Of course, for some others, who might like to be naive (if only at Christmastime), the fact that there are and have been so many different gift-givers, doing so many different things at different times and in different ways across Christendom–the Three Kings, the Christkindl, Sinterklaas, La Befana, and more–may seem an impediment to believing. But again, I don’t really get this. As I implied above, I consider myself basically a philosophical realist; I don’t think perspectivalism goes all the way down. But hermeneutics is, fundamentally, a realistic endeavor; it denies nothing about the text to think carefully about the, shall we say, “spirit” in which a text is seen and received. And that’s the point, really: seeing what’s there is so much a function of our receptivity to that which may be seen. Is that the same as saying “believing is seeing”? No, because it’s not that straightforward: Linus’s belief in the Great Pumpkin didn’t create a Great Pumpkin. But if the stories and folkways and prayers of millions of people over centuries of time have included seeing something in common at Christmastime, even if there is disagreement over what exactly it was that they saw . . . well, that strikes me as a pretty good case for not allowing cultural criticism and rational maturity to reductively strip reality entirely away. Seeing is feeling too, after all.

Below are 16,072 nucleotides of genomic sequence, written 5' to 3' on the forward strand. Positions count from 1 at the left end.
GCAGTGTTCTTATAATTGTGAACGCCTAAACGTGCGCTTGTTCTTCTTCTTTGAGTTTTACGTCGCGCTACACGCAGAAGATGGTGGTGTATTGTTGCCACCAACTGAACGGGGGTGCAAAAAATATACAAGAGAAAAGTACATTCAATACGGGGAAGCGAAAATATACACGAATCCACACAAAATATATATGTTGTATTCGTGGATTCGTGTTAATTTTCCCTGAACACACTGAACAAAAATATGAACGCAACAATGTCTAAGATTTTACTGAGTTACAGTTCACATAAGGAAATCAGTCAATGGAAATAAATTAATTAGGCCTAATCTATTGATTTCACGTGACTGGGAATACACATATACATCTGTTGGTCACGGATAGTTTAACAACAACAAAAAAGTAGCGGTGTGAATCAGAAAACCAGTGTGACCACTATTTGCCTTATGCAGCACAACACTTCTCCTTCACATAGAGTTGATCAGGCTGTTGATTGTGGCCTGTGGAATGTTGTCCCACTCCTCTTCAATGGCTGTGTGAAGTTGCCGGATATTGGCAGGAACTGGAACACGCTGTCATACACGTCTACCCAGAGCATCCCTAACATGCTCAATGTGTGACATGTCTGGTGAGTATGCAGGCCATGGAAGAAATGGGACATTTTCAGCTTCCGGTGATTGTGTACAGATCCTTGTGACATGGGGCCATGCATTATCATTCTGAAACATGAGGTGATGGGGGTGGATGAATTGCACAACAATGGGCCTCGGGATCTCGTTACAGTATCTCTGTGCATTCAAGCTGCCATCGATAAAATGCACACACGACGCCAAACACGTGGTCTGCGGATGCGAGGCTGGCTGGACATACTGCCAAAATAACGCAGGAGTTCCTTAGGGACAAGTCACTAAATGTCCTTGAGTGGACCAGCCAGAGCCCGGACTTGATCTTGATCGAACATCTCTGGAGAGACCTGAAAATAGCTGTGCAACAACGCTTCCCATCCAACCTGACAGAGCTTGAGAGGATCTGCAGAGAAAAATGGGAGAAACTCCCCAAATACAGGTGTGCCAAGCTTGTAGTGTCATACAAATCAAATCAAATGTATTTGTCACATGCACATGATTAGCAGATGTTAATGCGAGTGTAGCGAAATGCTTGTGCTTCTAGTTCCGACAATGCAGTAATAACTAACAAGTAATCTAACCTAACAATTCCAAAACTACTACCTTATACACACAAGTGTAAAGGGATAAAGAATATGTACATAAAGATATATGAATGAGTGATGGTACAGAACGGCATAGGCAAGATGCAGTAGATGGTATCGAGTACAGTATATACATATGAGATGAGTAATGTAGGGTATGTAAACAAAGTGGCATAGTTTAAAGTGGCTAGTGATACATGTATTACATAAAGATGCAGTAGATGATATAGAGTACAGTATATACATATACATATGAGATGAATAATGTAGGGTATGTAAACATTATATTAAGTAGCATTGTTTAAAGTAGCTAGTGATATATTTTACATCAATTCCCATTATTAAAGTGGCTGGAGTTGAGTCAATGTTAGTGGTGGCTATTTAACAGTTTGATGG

I’ve heard some believers criticize the wonderful carol, “Some Children See Him” because it makes the birth of the world’s Savior “relative.” He doesn’t look different depending on who sees Him!, is their refrain. What silliness. Such a believers are simple, Cartesian empiricists; they have accepted the idea that every belief must turn on an objective sight. But what we are prepared to see, what we are receptive to seeing, and what we feel when we see it, ultimately matters much, much more, I think, which is why the lyrics of this quaint Christmas hymn, as cloyingly liberal as they may be, are utterly appropriate to the holiday:

Some children see Him lily white
The infant Jesus born this night
Some children see Him lily white
With tresses soft and fair

Some children see Him bronzed and brown
The Lord of heav’n to earth come down
Some children see Him bronzed and brown
With dark and heavy hair

Some children see Him almond-eyed
This Savior whom we kneel beside
Some children see Him almond-eyed
With skin of yellow hue

Some children see Him dark as they
Sweet Mary’s Son to whom we pray
Some children see Him dark as they
And, ah, they love Him so

The children in each different place
Will see the Baby Jesus’ face
Like theirs but bright with heav’nly grace
And filled with holy light

O lay aside each earthly thing
And with thy heart as offering
Come worship now the infant King
‘Tis love that’s born tonight